Drangsal released a new song with “Urlaub von mir” and at the same time announced a new album, titled EXIT STRATEGY, on August 27th. In the new piece, he negotiates a quarrel with his own personality and at the same time reveals his extreme ambition: “I want a lot / I don’t even dare to ask / No matter what I get / I’m never satisfied”
Adversity frees itself from the shackles of “good taste”
It seems as if the artist, who lives in Berlin, will finally reach the stars with his third album and break free from all the restrictions of the supposed “good taste”. One inevitably thinks of the young Farin Urlaub, who for years was able to deliver the speeches of his era in an accessible and egalitarian format and interpret pop music in the way that it has developed its greatest possible impact – as folk music.
Many greats participated in the German music scene
The eleven pieces were produced by Patrick Majer, who was also responsible for Rosenstulls and Wear Sind Helden’s music. Although Drangsal wrote the script and music himself, many other greats from the German music scene contributed to the creation of the record: he sought advice from Dirk von Lowtzow and Casper in a few lines, and composed solo extensions with live guitarist Oliver Heinrich. In the choirs, you can hear the voices of musicians Ilgen-Nur and Mia Morgan, and the violin from Sam Vance-Law.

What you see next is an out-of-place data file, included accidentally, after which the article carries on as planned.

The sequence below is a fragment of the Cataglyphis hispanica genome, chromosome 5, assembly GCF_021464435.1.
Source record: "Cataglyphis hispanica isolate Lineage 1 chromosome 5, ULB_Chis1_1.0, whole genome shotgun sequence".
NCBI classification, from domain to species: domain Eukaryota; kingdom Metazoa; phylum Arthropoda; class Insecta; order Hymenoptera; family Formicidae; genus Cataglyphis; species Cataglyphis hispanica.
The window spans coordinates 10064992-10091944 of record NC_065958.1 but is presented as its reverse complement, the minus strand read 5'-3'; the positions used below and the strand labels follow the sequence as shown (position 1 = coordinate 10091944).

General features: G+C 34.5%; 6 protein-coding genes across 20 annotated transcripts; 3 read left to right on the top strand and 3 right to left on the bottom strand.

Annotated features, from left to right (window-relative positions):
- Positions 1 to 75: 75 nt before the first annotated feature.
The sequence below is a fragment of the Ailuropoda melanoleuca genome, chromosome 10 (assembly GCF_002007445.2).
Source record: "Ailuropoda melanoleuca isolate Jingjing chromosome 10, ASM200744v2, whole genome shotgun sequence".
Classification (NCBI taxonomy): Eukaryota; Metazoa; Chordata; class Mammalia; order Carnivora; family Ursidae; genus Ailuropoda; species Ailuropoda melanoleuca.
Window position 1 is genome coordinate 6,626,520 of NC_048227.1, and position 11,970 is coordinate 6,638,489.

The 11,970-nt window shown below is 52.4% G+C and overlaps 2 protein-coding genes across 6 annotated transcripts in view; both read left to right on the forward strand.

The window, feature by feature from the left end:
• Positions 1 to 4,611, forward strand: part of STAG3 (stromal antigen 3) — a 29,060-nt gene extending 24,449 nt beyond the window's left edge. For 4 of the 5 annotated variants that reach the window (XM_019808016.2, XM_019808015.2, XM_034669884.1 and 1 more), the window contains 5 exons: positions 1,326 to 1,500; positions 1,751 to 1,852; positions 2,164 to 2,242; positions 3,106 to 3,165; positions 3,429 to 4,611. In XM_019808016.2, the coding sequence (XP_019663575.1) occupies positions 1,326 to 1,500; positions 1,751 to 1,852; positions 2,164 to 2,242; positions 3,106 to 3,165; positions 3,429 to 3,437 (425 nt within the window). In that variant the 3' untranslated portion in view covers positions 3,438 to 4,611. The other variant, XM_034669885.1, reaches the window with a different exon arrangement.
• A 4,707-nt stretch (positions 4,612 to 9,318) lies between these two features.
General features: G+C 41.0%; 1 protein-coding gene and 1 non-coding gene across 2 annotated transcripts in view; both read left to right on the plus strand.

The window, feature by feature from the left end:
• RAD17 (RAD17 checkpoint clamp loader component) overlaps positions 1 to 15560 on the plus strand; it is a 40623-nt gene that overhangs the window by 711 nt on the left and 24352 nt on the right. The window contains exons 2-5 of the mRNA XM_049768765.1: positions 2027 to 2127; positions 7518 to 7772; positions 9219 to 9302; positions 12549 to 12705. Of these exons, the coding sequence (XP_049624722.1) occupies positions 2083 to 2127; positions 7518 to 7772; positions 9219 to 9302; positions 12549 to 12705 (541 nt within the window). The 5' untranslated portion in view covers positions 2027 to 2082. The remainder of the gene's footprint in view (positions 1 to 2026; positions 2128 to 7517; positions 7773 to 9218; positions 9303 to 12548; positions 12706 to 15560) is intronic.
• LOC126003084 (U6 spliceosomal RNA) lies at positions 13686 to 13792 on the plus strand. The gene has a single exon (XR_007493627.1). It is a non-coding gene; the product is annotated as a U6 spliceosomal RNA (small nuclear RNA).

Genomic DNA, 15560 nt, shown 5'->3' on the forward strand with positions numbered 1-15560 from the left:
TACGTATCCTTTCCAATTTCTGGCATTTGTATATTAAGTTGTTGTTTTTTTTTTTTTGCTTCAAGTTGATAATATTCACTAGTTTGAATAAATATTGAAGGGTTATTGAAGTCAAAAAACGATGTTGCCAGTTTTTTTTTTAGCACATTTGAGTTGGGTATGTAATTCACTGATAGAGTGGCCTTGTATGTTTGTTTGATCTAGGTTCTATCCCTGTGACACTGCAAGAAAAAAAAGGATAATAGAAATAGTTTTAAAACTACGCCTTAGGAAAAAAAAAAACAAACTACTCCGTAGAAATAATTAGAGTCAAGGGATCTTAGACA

“Who am I? Who am I and who do I want to be?”
Themes of EXIT STRATEGY are love, beauty, doubt and dissatisfaction as well as the theme of identity. “Who am I? Who am I and who do I want to be?” According to the cover, the ordeal is not shy about shedding light on the darker sides of his being.
Here is the EXIT STRATEGY track list
1. Escape from imagination
2. Exit strategy
3. Girls are the most beautiful boys
6. I am not beautiful like you
7. Leave me
10. A song that never breaks
Drangsal is a musician born in Herxheim near Landau / Pfalz. In 2016, he released his first single, HARIESCHAIM, across Caroline International, embracing the new sound wave of the 1980s and sang almost exclusively in English. With Caliph Zores, he turned to German. At the time, ME author Jochen Overbeck concluded his review with the words “What an insanely interesting album, what a man!”